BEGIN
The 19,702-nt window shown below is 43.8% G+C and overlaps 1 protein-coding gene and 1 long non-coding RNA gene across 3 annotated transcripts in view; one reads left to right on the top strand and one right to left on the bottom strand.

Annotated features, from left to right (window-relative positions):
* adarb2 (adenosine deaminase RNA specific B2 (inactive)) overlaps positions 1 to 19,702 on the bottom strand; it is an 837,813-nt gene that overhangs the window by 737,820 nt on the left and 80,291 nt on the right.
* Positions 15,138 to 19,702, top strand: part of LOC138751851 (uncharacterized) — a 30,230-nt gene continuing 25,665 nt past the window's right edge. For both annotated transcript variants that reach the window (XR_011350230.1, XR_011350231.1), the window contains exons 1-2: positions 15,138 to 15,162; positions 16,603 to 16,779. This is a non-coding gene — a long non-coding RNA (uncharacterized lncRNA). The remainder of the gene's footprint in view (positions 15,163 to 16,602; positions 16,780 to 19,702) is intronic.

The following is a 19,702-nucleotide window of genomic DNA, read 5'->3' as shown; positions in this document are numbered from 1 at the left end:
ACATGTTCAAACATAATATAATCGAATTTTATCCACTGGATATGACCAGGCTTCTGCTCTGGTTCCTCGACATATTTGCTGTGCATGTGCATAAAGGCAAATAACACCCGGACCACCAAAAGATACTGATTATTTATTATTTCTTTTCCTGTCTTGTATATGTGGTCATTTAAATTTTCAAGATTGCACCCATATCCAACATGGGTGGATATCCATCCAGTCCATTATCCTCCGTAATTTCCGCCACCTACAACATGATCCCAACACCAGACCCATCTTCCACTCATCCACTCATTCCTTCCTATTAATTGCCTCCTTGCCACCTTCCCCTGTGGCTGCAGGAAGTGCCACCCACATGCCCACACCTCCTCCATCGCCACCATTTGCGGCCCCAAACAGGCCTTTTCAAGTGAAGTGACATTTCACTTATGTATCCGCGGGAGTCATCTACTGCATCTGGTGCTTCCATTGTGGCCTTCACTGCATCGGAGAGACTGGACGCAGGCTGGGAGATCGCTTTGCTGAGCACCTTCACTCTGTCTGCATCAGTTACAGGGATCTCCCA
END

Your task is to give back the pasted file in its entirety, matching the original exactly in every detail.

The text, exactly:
The 19,702-nt window shown below is 43.8% G+C and overlaps 1 protein-coding gene and 1 long non-coding RNA gene across 3 annotated transcripts in view; one reads left to right on the top strand and one right to left on the bottom strand.

Annotated features, from left to right (window-relative positions):
* adarb2 (adenosine deaminase RNA specific B2 (inactive)) overlaps positions 1 to 19,702 on the bottom strand; it is an 837,813-nt gene that overhangs the window by 737,820 nt on the left and 80,291 nt on the right.
* Positions 15,138 to 19,702, top strand: part of LOC138751851 (uncharacterized) — a 30,230-nt gene continuing 25,665 nt past the window's right edge. For both annotated transcript variants that reach the window (XR_011350230.1, XR_011350231.1), the window contains exons 1-2: positions 15,138 to 15,162; positions 16,603 to 16,779. This is a non-coding gene — a long non-coding RNA (uncharacterized lncRNA). The remainder of the gene's footprint in view (positions 15,163 to 16,602; positions 16,780 to 19,702) is intronic.

The following is a 19,702-nucleotide window of genomic DNA, read 5'->3' as shown; positions in this document are numbered from 1 at the left end:
ACATGTTCAAACATAATATAATCGAATTTTATCCACTGGATATGACCAGGCTTCTGCTCTGGTTCCTCGACATATTTGCTGTGCATGTGCATAAAGGCAAATAACACCCGGACCACCAAAAGATACTGATTATTTATTATTTCTTTTCCTGTCTTGTATATGTGGTCATTTAAATTTTCAAGATTGCACCCATATCCAACATGGGTGGATATCCATCCAGTCCATTATCCTCCGTAATTTCCGCCACCTACAACATGATCCCAACACCAGACCCATCTTCCACTCATCCACTCATTCCTTCCTATTAATTGCCTCCTTGCCACCTTCCCCTGTGGCTGCAGGAAGTGCCACCCACATGCCCACACCTCCTCCATCGCCACCATTTGCGGCCCCAAACAGGCCTTTTCAAGTGAAGTGACATTTCACTTATGTATCCGCGGGAGTCATCTACTGCATCTGGTGCTTCCATTGTGGCCTTCACTGCATCGGAGAGACTGGACGCAGGCTGGGAGATCGCTTTGCTGAGCACCTTCACTCTGTCTGCATCAGTTACAGGGATCTCCCA